I think this is a good one for everyone, don’t you? If you truly choose to love someone (I’m a big believer that love is a choice), you love everything about them even if some things frustrate the hell out of you sometimes. Ahem.
- A megghju palora esta chija chi no nesci.
The best words are those that never leave the mouth.
This last one isn’t specified for love, but I think this can be good advice in relationships. Yes, I believe in honesty and openness, but not every thought needs expression.
What do you think about these lovely proverbs?
Happy Love Thursday everyone!
Now I very much look forward to artichokes appearing at the market, which they are starting to do now, and I’d like to tell you about them for this week’s What’s Cooking Wednesday.
These flowers of a silvery-leafed plant can be quite a bit of work depending on how you prepare them, but before we get to my favorite artichoke recipe, let’s talk more about the ‘chokes.
Carciofi originated in Sicily, where they grow wild, as they do in Calabria, and *wow* are those good!
In the 15th century, Napolitans cultivated them, and artichokes soon made their way to the Medici dinner table in Florence, where they were an instant favorite.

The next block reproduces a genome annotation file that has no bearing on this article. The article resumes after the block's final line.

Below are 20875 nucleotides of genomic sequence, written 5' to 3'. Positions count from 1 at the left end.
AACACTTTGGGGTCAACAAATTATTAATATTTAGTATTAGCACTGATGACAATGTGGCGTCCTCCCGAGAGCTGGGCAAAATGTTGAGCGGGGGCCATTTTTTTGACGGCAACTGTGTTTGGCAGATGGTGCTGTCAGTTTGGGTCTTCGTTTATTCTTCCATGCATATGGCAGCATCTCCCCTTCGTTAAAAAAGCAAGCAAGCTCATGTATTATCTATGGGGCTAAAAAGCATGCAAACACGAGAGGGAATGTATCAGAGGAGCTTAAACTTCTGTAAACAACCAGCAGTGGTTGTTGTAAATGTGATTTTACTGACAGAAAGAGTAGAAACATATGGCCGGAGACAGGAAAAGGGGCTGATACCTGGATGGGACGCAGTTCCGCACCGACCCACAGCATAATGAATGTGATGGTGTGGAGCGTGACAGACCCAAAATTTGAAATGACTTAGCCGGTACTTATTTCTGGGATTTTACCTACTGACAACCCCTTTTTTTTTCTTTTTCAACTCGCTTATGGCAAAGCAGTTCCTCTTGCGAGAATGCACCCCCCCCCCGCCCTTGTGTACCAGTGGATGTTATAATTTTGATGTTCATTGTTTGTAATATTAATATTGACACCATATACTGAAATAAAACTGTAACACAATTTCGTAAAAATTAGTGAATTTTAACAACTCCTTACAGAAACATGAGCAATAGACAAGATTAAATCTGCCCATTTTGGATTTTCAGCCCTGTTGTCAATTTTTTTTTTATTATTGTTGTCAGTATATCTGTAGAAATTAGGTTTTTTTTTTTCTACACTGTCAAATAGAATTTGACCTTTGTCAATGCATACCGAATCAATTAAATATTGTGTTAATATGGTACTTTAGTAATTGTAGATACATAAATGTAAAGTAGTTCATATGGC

Choosing, Buying, and Storing Artichokes
You want artichokes that have tightly packed leaves and healthy, colorful tips–if they’re browning, that ‘choke is on its way out. If you can get them still attached to the stem, do so, as they’ll stay fresh longer (you can also peel, cook, and eat the stems as well).
To store artichokes with stems, put them in a vase with water like a flower arrangement–move over Martha Stewart! Look at my Artichoke Centerpiece!
If you can’t get them with stems, wrap the artichokes in plastic wrap and keep them in your crisper. They should last a couple days, but do try to use them as quickly as possible.
Regardless of how you’ll cook them, the procedure for cleaning artichokes is the same. Snap off the stalk and tear off tough, outer leaves. Rub them with lemon to avoid discoloration and/or put them in a bowl with lemon slices.
You’ll then have to boil them, either whole or in wedges for about 30 minutes for large artichokes or 15 minutes or so for smaller ones.
Be sure to remove the hairy choke inside before serving or stuffing.
Artichokes can be eaten raw (the tiny, tender ones), braised with olive oil, parsley, and garlic, or stuffed with any number of fillings.
A great dish typical of Calabria that starts with the braising as described above and incorporates eggs, breadcrumbs, and lots of grated parmesan cheese: